Noah Thompson’s review published on Letterboxd:
"I love unicorns!"
"The unicorn does not love you."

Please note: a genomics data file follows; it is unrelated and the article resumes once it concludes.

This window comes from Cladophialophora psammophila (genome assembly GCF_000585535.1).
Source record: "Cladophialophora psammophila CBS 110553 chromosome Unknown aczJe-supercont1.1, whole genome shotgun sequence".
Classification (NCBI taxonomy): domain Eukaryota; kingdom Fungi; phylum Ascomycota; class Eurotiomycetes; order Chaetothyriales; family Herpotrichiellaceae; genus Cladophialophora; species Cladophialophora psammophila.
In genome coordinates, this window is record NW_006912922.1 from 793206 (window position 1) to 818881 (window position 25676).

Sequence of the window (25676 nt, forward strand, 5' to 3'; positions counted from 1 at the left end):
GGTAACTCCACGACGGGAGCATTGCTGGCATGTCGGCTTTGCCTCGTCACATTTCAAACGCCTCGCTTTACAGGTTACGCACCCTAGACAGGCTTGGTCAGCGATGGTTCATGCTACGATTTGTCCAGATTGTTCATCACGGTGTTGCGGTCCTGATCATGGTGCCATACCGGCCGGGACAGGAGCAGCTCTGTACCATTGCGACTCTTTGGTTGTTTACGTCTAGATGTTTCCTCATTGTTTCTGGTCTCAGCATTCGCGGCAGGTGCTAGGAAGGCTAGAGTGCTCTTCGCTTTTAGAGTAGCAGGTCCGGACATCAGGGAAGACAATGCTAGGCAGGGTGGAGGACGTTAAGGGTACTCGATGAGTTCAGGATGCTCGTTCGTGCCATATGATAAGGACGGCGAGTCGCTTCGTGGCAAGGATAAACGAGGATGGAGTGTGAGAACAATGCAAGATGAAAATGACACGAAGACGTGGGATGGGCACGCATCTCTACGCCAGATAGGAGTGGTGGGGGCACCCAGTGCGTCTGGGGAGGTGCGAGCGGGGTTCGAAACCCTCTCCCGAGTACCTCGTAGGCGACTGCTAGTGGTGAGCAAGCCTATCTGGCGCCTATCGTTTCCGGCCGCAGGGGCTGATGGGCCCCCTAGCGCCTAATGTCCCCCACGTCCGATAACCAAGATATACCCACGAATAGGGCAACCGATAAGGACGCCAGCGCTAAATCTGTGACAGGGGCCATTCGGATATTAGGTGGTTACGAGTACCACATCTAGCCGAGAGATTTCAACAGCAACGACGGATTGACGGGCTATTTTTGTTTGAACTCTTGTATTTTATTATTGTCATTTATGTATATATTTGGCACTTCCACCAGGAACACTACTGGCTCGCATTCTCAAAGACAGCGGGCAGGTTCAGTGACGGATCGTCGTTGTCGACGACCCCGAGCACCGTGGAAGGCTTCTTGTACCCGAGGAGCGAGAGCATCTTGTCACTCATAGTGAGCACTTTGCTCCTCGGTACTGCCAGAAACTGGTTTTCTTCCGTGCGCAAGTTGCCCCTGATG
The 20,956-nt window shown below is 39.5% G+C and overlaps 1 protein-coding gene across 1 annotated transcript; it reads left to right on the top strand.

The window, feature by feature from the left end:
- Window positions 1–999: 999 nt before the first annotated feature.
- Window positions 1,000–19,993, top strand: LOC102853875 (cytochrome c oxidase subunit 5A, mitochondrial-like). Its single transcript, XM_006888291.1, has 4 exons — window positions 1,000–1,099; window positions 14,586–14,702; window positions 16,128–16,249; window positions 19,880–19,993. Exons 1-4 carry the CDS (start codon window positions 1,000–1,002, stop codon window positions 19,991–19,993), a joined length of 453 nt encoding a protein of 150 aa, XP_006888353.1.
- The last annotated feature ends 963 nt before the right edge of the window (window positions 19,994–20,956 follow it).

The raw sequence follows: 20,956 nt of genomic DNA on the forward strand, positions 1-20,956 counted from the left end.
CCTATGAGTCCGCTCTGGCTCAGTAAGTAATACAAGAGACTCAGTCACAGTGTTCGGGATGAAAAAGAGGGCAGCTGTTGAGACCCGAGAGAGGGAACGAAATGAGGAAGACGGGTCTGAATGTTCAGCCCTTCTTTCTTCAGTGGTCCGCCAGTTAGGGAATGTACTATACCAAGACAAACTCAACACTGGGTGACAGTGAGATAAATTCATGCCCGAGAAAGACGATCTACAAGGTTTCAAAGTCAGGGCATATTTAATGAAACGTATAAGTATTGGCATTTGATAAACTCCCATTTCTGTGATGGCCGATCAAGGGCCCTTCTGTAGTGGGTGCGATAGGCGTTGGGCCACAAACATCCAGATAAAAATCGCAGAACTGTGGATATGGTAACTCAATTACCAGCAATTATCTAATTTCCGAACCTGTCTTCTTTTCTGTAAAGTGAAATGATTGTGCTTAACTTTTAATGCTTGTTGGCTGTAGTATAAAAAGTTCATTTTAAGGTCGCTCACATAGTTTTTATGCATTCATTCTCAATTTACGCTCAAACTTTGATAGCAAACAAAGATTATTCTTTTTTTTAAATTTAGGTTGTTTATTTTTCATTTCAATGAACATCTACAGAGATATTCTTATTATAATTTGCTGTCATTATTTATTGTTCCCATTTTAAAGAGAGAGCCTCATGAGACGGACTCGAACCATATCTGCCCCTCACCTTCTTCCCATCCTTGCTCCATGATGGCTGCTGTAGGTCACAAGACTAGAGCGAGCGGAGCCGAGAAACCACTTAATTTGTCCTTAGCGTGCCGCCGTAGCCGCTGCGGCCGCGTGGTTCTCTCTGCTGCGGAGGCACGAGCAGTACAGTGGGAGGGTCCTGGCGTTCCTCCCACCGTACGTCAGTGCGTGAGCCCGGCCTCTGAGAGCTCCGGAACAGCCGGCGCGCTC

I don't exactly want to say "Look how they massacred my boy.", so I'm instead going to say "You've become the very thing you swore to destroy." When I've watched Shazam!, especially rewatching it just a couple days ago, I was into how much it finds entertainment and fun in being recklessly but boldly silly and goofy. I want there to be this childhood whimsy that goes with a film featuring this character, where it's not smug or snarky with its humor and action. So, it's then a pretty major disappointment for Fury of the Gods to just for the most part be the thing that I was so happy with the original film not being. I liked Zachary Levi quite a lot in the first film. He's not good here. I don't really know what happened, as it feels like it could be that he has worse material, tried to improvise more, or a mix of both. I think either way he has to carry this too much when there was previously a nice balance between him and Asher Angel as Billy, and here Angel's in it for like four scenes if that. With Levi and the film as a whole, situational goofball comedy and quality drama gets traded in for awkward banter and "good enough" action, much to the detriment again of what I think makes Shazam! work. Even Rachel Zegler, while it's nice to see her in something again, feels like she got the shaft. She sure looks lovely, but her character gets squat to do or say, and little to even slightly emote with in any sincere way. (Lucy Liu and Helen Mirren as the film's antagonists feel equally wasted.) There are bits and performances that keep me from being completely negative towards this film, such as still enjoying Jack Dylan Grazer as Freddy, appreciating that Djimon Hounsou's Wizard actually gets a good amount to do here, there were a handful of comedy beats that got some chuckling out of me, and the various creatures from mythology sprinkled throughout the final act in particular were fun to look at. In the moments where I feel like you have more of a filmmaker in Sandberg being hands-on, you get the glimmers of a fun superhero feature. When there's the moments of being too loose while at the same time restrained with "cinematic universe" and studio notes control, then this just can't lift itself up from the ground. A real bummer, man! I don't think this is awful like I've seen others find it, but this shouldn't be so bland and forgettable for me while I'm still so fresh out of it. That's the way the superhero cookie crumbles.